3D Modeling in Animation: Definition, Process & Challenges

a year ago   •   6 min read

By Gwénaëlle Dupré
Photo by Ayush Bharshankar / Unsplash

Over the past five years, virtually all major movies have relied heavily on 3D modeling, using it to attach characters to virtual sets and create captivating special effects. In modern animation, 3D modeling is an essential component. But have you ever wondered what modeling really is and how it works? In this article, we'll answer these questions and more, taking a closer look at the process, techniques, and tools behind 3D modeling.

What’s Modeling

Modeling is the process of creating 3D models of characters, environments, and props.

3D models are often divided into two main categories:

  • Manufactured (hard surface modeling) - Hard surface modeling includes manufactured objects that are mostly static and won’t change much during a scene: background mountains, vehicles, buildings, tools, etc.
  • Organic (organic modeling) - Organic modeling requires advanced modeling techniques because of the complexity of the objects at hand: characters with many moving parts, animals, flowing rivers, etc.

Studios can rely on additional categories to subdivide the work and make the whole process smoother. The main benefit of using such distinction is to pick the right modeling technique.

Why 3D Modeling

3D modeling is at the core of modern animation pipelines, bringing three main benefits to creative studios:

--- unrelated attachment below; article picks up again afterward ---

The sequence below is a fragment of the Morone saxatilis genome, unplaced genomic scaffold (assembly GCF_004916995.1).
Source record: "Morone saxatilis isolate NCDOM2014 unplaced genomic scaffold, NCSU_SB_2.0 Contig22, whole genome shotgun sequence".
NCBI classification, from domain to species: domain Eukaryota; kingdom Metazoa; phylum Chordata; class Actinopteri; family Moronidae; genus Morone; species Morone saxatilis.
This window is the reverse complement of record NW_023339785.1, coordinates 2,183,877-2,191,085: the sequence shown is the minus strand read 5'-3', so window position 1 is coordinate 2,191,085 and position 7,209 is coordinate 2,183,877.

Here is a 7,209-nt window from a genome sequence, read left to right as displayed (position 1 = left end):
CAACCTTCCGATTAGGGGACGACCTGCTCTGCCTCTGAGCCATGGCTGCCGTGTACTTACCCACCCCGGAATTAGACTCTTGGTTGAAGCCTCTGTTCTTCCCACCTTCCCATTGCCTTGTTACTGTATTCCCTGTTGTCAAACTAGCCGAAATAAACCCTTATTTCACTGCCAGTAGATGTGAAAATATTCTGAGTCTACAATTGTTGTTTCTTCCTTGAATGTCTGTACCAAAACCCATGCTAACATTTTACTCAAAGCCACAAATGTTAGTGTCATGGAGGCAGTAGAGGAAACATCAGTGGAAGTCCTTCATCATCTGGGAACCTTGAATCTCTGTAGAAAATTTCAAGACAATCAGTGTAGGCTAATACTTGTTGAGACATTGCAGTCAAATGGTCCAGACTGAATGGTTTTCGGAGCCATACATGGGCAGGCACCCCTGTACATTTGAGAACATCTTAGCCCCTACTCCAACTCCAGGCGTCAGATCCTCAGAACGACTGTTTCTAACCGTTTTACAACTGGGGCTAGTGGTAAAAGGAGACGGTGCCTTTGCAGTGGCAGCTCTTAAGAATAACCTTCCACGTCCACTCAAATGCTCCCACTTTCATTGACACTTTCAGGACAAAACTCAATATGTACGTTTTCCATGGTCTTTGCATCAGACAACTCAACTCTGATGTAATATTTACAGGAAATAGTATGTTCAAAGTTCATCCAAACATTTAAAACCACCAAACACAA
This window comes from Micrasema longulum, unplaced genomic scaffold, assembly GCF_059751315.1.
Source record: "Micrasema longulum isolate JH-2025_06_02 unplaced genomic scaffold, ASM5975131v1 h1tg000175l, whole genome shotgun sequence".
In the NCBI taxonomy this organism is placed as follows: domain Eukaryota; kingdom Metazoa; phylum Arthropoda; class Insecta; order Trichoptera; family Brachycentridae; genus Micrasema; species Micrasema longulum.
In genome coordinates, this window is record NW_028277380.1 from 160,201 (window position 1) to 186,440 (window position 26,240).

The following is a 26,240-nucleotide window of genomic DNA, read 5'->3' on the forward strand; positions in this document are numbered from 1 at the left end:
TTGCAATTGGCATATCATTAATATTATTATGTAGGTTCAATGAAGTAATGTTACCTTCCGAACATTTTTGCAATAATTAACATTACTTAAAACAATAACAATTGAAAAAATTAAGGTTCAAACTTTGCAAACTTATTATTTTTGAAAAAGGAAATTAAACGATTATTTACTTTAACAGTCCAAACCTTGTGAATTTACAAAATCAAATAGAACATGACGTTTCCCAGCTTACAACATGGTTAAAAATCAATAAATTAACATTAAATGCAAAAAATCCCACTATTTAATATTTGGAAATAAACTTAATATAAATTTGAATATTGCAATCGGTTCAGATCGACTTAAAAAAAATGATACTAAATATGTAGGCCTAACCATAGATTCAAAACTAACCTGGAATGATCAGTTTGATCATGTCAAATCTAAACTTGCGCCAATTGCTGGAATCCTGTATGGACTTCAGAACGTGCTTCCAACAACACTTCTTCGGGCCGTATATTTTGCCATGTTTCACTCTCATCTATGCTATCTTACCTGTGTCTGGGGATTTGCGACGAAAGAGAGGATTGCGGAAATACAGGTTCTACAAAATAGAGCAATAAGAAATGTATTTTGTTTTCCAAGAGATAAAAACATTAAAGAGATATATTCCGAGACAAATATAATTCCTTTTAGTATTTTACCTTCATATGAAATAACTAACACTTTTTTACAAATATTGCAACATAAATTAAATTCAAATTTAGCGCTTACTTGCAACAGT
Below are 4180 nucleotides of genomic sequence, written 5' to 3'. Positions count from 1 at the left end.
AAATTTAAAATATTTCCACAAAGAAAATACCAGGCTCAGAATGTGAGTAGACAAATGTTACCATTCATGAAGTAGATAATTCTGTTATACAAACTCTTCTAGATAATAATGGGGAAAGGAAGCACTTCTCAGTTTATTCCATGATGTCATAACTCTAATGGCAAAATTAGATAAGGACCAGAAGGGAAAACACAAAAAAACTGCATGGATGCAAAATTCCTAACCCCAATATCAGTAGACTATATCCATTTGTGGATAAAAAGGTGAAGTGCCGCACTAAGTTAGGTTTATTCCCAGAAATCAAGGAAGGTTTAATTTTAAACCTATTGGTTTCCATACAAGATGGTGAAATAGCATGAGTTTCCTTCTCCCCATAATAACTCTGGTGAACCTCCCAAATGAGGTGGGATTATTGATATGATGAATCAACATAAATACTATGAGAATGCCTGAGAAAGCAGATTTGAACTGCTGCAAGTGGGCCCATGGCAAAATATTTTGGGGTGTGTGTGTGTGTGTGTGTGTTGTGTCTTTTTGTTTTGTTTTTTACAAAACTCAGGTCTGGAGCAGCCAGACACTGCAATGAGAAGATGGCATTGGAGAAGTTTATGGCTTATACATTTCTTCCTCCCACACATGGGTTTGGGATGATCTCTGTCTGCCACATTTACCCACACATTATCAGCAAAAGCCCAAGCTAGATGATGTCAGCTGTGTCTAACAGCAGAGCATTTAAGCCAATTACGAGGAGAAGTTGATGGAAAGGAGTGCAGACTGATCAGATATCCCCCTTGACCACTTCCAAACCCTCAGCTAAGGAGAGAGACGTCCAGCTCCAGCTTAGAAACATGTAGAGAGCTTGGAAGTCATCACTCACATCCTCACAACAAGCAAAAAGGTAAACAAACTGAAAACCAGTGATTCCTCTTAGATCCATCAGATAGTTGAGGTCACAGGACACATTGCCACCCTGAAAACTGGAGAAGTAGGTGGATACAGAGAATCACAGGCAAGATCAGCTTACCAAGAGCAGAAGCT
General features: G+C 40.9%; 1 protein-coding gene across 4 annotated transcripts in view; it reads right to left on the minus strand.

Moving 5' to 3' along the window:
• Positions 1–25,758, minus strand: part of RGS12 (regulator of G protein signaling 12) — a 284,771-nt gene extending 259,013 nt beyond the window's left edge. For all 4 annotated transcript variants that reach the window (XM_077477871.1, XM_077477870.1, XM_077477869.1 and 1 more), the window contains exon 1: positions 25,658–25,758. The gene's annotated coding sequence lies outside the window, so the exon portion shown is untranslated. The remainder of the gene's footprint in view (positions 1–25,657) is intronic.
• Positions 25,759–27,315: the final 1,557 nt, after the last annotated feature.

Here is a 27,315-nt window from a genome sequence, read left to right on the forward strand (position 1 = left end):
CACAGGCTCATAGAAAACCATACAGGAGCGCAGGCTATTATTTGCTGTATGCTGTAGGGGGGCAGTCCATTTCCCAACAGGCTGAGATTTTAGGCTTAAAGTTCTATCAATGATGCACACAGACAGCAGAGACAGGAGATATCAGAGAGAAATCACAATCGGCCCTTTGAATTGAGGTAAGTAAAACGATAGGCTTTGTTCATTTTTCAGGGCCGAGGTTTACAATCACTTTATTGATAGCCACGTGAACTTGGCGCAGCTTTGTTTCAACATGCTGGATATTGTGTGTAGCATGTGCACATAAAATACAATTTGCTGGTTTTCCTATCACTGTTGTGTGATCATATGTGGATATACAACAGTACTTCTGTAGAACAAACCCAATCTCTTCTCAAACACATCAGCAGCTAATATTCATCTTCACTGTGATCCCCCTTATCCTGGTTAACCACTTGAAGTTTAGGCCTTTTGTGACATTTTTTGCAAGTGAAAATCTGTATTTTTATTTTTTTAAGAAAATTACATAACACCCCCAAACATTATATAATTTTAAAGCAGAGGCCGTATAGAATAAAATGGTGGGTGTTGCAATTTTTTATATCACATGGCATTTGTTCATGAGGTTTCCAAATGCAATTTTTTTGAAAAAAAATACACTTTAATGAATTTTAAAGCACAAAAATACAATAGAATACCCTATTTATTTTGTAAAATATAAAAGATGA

• More efficiency - Modeling artists manage complex objects and scenes in a digital environment: animators can quickly make changes to the model without having to start over from scratch, and the resulting speed increase helps deliver high-quality animations in a shorter amount of time.
  • Realistic animations - 3D modeling is crucial to create realistic animations―we live in a 3D world, after all. Accurate models help animators achieve levels of realism that would be expensive and difficult (sometimes impossible) to achieve through more traditional animation techniques.
  • Greater creative control - 3D models also give animators greater control to create unique and visually stunning animations: you can easily create variations in minutes instead of days, including different lighting and textures to enhance the overall look and feel of the animation.

3D modeling kickstarted a whole new wave of animation projects compared to the 2D drawing era.

Who Is Involved

Modeling artists create 3D models based on references like photos or concept illustrations provided by the art department. They are often specialized in organic or hard-surface modeling and collaborate closely with other 3D departments to comply with technical requirements.